Why Steven Avery Won’t Get a Retrial

If you have not watched the highly addictive real life documentary on Netflix, Making A Murderer about Steven Avery and his nephew Bobby Dassey, then I implore you to go watch it.

Before you continue to read, please be warned there might be spoilers in this article. If you do not want to know finer details or how things end for Steven and Bobby, please stop reading here.

The documentary filmed over the course of 10 years tells the story of Steve Avery, a man who spent 18 years in prison for a rape he did not commit. It really highlighted the shortcomings of the legal system and where it all went wrong.

Steven gets out of prison and then amounts a $36 million lawsuit against the Manitowoc County sheriff's department for the way they handled the case. All signs were pointing to Steve winning the case. Everyone was on his side. In another blow for the sheriff's department, the insurance companies said that if Steven were to win, they wouldn’t cover the cost because of the nature of the circumstances. This meant the sheriff's department was potentially up for a case they would not have the funds to cover.

Then Steven Avery was accused of violently raping, torturing and killing Teresa Halbach, a photographer for a magazine called AutoTrader who had previously been out to the Avery property a few times beforehand to take photos of cars and this time it was for a van Steven was selling.

This was the last time she would supposedly be seen alive by anyone. Naturally, the police had their crosshairs locked on Avery. Logically, Steven Avery’s van was her last job for the day.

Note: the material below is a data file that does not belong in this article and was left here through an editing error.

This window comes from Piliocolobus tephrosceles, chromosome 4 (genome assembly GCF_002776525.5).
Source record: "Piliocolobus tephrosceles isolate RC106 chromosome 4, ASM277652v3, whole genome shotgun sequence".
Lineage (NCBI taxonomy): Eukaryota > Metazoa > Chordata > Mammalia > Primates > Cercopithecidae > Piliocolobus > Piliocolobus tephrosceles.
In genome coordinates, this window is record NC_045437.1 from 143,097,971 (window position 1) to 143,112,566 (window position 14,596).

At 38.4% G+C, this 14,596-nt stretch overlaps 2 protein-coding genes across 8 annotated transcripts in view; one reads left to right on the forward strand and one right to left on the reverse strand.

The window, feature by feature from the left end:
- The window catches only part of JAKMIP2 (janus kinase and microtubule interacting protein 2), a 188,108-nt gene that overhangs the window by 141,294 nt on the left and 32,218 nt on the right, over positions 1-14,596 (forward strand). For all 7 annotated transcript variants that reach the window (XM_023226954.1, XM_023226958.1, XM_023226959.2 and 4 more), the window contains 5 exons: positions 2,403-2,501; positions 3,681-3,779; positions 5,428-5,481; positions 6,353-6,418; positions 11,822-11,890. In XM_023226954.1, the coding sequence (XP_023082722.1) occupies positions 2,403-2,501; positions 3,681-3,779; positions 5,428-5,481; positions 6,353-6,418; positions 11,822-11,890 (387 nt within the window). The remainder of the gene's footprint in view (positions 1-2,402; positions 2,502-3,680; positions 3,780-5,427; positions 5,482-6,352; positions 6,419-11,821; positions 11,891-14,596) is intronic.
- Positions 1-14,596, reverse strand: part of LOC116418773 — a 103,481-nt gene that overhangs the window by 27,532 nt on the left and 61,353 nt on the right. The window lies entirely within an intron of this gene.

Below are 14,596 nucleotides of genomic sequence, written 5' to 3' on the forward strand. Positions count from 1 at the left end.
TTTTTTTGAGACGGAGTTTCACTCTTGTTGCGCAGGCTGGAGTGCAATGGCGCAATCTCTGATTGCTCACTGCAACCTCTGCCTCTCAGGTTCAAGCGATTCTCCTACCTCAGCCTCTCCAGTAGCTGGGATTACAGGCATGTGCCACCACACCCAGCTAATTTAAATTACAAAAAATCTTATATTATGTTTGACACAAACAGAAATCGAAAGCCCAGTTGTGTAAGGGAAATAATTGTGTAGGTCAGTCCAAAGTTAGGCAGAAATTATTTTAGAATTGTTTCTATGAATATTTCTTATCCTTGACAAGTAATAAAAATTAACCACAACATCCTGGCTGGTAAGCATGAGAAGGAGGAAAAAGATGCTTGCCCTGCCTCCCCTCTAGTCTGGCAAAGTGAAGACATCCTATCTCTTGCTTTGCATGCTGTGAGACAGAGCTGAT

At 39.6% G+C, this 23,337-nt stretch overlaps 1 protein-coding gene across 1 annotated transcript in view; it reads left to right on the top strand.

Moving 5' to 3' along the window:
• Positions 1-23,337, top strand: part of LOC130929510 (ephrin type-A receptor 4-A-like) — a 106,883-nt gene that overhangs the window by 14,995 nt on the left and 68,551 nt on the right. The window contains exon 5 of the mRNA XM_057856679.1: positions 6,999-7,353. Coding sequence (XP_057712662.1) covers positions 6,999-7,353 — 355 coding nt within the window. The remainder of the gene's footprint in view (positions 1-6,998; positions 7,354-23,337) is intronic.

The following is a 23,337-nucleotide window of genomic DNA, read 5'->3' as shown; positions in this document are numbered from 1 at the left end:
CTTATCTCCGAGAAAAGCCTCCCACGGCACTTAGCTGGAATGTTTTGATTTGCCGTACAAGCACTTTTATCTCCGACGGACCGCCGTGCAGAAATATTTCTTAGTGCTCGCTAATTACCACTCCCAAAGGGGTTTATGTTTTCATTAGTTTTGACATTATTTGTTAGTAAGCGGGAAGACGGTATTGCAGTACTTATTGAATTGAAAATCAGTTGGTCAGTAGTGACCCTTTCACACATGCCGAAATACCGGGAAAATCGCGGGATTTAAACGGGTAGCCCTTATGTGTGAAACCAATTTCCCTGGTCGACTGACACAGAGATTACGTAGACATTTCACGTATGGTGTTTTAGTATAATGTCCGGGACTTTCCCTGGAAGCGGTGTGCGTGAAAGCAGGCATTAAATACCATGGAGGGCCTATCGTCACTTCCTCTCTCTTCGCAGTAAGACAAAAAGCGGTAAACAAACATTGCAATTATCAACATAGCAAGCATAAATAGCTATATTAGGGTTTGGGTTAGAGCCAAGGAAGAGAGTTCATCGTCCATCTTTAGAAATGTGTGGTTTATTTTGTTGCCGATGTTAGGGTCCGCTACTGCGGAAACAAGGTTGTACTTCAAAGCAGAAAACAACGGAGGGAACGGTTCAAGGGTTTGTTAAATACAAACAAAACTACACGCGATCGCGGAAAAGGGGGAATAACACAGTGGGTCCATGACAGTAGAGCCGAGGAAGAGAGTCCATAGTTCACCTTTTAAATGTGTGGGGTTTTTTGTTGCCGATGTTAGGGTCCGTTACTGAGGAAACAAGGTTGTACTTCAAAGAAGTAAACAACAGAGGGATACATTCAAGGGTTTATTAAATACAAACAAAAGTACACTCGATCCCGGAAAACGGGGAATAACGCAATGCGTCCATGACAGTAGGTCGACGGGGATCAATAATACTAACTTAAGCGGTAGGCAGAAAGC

Bones of a cremated human body were found on the property in a fire pit, Teresa’s RAV4 (poorly covered in branches and wood) was found in strange circumstances on the 40 acre property in about 20 minutes of searching (Teresa’s sister found the car).

A car key purported to be for the RAV4 was found in Steven’s room behind a bookshelf 8 days after searching (with many searches conducted beforehand) which weirdly had Steven’s DNA on it, but no DNA of anyone else (like Teresa), blood matching Steven’s was found weirdly placed on the inside near the steering wheel, but supposedly no other DNA or fingerprints belong to Steven were.

Unless significant evidence were to be found that conclusively proves Steven’s innocence beyond all reasonable doubt, there will be no retrial. The reason for this is simple: thanks to the Netflix documentary and popularity, no jury would most likely convict Steven Avery of these crimes after seeing the documentary, which the Manitowoc district attorney and judges probably already know. Could you imagine the civil suit Steven could file if it were proven he did not kill Teresa?

Even those within the community and greater Wisconsin area who have seen the documentary are starting to change their minds. If this were to go to a jury again, I think you would see Avery being freed on all counts. This is not to say it would prove Steven did not kill Teresa, but I think it would be indicative of a jury that had the real facts and understanding of how the case was previously handled.

In the original case that saw Avery convicted on two of the three counts brought against him thanks to a jury, the prosecution controlled the narrative. They cleverly and emotionally manipulated the jury into ignoring the doubt and played the: FBI and police can be trusted card.

The thought of a retrial must scare Manitowoc, because if Steven is cleared, we will be witnessing the largest civil lawsuit ever. So large, that it would undeniably bankrupt Manitowoc as the insurance companies like the first civil suit, would not cover the cost most likely.